Independence Palace, also known as the Reunification Palace, is a grand building in the centre of Ho Chi Minh City. In the 70s it was a home and a work place of the President of South of Vietnam. On the 30th of April 1975 a tank of North of Vietnam crashed through its gates and the palace became a symbol of the fallen opposition.
The Palace’s design was based on symbols of the Eastern philosophy. The building’s plan is a rendering of an ancient ideogram meaning ‘good fortune’. The other features, like the placing of the flagstaff and three horizontal strokes illustrated by the roofing, represent wisdom, unswerving fidelity and firmness of purpose.
Wide and bright corridors lead visitors through the building, giving them an opportunity to see rooms in which the President and Souther Government did their work. Among them there are also the President’s bedroom, bunkers and First Lady’s rooms.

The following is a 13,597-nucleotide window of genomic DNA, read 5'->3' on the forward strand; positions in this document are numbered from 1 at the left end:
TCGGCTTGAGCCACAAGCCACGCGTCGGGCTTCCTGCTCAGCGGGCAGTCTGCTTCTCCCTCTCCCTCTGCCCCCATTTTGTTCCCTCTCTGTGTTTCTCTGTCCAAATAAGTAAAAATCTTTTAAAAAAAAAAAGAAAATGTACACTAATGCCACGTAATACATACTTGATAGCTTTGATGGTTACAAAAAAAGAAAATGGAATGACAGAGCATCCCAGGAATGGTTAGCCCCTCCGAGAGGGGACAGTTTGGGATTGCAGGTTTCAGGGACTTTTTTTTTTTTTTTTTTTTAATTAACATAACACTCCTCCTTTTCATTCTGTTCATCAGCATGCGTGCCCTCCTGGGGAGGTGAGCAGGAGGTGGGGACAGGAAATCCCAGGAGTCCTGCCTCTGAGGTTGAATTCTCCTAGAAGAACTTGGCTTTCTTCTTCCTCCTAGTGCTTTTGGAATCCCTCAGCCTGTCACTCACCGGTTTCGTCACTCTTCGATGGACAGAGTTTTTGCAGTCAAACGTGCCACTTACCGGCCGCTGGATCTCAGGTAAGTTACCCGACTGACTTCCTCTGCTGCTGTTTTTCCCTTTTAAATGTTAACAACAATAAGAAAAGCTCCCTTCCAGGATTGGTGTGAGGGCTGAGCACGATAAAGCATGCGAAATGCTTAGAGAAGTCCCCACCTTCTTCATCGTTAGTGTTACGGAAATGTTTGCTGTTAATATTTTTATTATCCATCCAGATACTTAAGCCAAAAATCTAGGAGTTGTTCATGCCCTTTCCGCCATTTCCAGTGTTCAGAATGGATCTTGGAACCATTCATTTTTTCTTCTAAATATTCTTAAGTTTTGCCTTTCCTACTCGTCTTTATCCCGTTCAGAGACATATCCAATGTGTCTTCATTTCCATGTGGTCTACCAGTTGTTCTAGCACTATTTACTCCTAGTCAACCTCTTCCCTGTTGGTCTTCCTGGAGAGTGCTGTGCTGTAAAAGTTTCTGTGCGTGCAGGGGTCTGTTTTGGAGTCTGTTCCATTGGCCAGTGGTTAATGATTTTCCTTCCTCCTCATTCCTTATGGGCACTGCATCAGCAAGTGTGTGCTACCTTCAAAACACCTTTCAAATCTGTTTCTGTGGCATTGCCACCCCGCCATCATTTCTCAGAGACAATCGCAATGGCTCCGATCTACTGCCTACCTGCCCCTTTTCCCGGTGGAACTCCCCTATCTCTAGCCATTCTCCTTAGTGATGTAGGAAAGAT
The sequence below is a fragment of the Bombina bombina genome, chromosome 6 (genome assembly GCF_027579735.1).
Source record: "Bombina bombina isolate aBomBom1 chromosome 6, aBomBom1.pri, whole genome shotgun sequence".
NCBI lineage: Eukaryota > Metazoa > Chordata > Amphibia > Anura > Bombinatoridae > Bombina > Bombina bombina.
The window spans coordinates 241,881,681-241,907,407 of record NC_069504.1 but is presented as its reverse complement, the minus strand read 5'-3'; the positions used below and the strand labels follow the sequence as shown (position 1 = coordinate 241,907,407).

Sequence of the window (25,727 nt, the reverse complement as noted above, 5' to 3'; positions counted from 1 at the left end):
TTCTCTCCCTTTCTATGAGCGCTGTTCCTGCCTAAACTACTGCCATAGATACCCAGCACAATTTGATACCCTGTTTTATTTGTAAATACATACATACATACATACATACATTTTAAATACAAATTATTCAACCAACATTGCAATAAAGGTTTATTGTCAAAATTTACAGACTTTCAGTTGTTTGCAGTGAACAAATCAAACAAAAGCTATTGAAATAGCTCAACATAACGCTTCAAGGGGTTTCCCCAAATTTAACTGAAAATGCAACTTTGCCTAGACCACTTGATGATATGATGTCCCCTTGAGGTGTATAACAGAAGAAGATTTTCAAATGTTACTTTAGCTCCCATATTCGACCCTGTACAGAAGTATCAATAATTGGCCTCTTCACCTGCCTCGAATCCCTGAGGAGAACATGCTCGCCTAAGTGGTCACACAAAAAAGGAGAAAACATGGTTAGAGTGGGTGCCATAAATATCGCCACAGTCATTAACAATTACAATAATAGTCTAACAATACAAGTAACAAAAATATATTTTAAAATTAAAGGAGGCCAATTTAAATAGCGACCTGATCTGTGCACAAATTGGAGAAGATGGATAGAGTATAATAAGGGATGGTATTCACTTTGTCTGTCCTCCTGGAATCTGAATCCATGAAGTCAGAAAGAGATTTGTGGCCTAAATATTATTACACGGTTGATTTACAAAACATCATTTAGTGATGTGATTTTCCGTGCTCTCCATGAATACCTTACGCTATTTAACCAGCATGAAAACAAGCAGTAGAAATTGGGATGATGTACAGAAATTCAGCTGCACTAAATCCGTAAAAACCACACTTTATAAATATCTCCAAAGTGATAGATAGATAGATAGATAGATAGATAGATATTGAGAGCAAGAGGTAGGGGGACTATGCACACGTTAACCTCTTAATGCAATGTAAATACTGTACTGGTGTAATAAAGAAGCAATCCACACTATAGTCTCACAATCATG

On the top of the palace you will find the Salon of the 4 Cardinal Room. It was designed for meditation purposes, where the President would go to think of the country’s future. However, after a while, it was changed into a party venue, where 100 or more guests would gather to drink and dance.
To me the Independence Palace was one of the most interesting things to see in Ho Chi Minh City. Unlike the museum in Da Nang it was full of informative displays and allowed the visitors to find out more about the country’s history. If you’re visiting the city and need to decide which places to see and which to avoid, this one should be on your list of must-visit spots in Saigon.